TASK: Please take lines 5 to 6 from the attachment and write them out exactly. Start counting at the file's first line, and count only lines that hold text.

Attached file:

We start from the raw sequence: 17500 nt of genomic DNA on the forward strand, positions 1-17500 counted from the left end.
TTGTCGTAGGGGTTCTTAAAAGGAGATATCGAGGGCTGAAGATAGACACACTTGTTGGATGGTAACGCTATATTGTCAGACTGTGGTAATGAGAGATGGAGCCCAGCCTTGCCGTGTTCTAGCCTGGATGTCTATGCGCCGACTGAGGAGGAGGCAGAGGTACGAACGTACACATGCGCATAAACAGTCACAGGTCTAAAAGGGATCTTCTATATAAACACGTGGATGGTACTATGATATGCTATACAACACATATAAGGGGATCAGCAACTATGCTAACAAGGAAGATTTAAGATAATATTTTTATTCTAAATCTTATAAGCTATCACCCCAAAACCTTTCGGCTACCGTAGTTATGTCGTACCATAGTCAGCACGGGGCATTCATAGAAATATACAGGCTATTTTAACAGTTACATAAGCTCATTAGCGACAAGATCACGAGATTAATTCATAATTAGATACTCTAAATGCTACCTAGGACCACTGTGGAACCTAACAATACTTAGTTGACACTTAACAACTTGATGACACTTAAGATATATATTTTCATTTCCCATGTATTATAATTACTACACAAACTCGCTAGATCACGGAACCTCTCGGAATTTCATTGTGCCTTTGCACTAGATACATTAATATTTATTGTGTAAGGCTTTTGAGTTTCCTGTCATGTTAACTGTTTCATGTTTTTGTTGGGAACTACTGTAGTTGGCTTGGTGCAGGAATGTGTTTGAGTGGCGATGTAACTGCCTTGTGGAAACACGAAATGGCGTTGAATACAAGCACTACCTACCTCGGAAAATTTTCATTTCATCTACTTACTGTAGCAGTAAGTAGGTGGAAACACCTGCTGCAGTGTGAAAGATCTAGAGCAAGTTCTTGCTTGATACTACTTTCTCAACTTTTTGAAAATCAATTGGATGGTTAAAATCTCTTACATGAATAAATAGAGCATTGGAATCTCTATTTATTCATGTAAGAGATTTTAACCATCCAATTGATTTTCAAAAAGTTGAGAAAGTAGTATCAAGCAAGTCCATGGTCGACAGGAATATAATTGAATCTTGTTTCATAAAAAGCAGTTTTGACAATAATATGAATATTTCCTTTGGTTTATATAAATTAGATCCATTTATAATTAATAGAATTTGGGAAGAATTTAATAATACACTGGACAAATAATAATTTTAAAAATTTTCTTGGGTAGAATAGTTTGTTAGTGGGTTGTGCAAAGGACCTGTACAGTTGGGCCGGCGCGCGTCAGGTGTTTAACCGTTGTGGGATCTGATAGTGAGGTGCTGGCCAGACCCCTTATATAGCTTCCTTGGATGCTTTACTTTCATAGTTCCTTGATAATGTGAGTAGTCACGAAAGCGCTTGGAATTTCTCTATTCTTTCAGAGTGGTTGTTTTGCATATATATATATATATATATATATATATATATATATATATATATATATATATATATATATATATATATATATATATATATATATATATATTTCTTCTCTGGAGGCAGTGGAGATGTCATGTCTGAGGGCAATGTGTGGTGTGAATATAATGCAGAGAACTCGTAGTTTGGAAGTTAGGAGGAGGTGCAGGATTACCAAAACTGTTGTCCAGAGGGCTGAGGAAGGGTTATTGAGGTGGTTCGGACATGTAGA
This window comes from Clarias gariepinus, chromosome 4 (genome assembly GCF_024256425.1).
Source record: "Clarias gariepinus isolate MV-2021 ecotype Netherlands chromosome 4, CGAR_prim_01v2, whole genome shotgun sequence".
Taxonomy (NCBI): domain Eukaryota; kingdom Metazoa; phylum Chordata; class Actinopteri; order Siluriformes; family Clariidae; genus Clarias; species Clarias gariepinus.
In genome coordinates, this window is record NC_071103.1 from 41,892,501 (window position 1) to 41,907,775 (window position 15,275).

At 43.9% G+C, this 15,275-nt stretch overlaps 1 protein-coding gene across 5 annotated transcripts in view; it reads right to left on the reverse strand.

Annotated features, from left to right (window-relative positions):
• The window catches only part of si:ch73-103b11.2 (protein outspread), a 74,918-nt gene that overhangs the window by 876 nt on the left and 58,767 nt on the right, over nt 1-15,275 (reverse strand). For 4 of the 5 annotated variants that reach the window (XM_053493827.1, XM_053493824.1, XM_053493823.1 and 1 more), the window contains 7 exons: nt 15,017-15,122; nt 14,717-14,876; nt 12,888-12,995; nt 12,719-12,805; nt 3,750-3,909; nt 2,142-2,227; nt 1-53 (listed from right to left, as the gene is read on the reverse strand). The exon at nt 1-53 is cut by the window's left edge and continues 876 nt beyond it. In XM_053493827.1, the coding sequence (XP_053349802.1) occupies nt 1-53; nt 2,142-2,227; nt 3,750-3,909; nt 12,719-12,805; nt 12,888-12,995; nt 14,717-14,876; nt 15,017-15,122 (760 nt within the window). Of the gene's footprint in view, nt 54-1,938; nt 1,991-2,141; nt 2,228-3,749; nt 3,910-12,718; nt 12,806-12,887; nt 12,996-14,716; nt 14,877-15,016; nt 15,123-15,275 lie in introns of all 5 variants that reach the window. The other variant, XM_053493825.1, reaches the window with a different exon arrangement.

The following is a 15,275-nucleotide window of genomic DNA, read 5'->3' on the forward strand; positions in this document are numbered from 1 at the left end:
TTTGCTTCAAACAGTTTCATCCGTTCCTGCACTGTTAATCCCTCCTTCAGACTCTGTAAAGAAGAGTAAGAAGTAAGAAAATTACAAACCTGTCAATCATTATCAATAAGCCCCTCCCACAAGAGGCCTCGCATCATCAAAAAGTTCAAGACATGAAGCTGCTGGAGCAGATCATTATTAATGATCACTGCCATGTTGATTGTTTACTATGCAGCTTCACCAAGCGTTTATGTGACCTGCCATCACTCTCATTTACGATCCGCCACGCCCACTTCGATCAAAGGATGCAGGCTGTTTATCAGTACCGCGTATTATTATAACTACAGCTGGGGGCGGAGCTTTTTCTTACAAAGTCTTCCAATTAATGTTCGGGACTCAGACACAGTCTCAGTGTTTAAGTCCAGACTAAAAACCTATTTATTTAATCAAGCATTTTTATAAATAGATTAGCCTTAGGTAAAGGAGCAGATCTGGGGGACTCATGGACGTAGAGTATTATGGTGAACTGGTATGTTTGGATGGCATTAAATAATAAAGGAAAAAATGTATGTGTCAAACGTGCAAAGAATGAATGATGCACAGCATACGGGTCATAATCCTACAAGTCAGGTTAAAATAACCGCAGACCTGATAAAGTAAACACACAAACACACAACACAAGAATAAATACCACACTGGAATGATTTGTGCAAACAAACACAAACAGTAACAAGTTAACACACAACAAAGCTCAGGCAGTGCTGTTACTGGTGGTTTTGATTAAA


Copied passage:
Taxonomy (NCBI): domain Eukaryota; kingdom Metazoa; phylum Chordata; class Actinopteri; order Siluriformes; family Clariidae; genus Clarias; species Clarias gariepinus.
In genome coordinates, this window is record NC_071103.1 from 41,892,501 (window position 1) to 41,907,775 (window position 15,275).